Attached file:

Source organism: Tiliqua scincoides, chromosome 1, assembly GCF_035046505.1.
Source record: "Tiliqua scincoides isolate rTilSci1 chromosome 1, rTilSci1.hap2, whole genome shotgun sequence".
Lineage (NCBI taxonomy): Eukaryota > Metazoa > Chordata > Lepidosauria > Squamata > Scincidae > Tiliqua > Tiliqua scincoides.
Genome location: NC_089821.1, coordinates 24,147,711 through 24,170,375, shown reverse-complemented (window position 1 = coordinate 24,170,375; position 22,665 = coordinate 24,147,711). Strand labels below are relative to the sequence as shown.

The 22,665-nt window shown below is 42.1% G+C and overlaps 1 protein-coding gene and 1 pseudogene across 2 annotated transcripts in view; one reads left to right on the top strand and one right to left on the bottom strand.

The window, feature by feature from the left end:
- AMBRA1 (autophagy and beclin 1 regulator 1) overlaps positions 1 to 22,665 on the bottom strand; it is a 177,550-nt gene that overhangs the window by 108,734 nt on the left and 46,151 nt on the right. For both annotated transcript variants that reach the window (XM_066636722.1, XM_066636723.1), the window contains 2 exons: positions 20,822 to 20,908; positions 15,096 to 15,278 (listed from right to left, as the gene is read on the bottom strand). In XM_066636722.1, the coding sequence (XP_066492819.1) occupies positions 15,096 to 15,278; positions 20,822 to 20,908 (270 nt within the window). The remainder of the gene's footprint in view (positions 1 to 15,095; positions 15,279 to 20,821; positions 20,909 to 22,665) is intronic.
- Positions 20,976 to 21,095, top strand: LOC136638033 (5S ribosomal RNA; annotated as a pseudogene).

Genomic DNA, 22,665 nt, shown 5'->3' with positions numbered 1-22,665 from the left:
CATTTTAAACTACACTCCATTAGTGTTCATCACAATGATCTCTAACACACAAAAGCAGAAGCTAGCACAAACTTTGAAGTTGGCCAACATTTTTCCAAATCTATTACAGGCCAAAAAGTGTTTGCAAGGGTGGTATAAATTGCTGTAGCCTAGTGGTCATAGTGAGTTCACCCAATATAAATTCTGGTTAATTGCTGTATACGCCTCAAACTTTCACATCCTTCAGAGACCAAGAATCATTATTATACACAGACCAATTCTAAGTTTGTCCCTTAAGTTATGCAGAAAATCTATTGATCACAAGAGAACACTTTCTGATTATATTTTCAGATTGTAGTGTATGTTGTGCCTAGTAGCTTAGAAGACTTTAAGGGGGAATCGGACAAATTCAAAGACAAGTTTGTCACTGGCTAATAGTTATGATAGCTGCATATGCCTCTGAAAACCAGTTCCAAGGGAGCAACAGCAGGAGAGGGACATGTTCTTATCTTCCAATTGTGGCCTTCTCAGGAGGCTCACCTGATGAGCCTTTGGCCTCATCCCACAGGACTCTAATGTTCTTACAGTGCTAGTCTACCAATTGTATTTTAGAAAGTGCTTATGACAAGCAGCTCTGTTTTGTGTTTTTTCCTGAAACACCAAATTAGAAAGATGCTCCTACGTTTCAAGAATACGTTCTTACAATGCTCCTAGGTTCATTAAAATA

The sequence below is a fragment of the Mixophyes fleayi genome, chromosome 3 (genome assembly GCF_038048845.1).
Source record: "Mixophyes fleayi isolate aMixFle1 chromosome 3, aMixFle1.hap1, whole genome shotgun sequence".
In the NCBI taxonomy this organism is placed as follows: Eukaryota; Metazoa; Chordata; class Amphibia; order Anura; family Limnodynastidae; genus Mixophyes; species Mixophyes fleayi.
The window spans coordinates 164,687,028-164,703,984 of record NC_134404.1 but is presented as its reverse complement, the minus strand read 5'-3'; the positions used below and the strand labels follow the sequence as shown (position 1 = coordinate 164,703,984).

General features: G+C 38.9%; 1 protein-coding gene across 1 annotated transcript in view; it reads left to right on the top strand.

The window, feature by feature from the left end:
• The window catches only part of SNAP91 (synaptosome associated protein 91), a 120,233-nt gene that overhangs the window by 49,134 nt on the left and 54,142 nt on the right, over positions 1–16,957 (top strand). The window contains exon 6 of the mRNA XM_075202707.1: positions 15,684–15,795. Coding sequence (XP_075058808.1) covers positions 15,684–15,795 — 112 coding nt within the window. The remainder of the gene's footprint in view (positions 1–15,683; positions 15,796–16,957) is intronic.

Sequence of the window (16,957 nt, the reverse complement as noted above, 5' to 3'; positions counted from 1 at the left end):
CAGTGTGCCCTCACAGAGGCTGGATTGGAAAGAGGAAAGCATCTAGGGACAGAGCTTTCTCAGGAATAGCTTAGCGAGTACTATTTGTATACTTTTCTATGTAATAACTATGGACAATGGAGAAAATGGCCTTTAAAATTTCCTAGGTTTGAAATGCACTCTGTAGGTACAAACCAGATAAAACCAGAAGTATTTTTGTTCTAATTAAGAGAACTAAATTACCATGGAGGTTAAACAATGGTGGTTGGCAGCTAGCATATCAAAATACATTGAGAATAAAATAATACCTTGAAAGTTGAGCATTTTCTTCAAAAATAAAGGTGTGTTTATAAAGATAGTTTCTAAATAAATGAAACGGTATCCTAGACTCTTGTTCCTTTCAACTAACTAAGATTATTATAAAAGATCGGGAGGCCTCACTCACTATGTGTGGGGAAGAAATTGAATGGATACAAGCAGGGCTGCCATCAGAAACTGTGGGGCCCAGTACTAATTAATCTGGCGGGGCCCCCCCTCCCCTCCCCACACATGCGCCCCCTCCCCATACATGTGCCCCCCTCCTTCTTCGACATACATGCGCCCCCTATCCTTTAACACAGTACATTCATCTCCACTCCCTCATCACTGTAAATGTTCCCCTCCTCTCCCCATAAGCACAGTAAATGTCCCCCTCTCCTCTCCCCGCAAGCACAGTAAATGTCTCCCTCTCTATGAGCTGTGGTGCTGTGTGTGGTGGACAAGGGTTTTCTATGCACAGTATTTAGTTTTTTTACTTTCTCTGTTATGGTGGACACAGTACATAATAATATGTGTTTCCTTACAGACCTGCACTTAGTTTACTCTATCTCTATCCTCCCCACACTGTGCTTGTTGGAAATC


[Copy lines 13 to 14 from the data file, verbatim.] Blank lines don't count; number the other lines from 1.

In the NCBI taxonomy this organism is placed as follows: Eukaryota; Metazoa; Chordata; class Amphibia; order Anura; family Limnodynastidae; genus Mixophyes; species Mixophyes fleayi.
The window spans coordinates 164,687,028-164,703,984 of record NC_134404.1 but is presented as its reverse complement, the minus strand read 5'-3'; the positions used below and the strand labels follow the sequence as shown (position 1 = coordinate 164,703,984).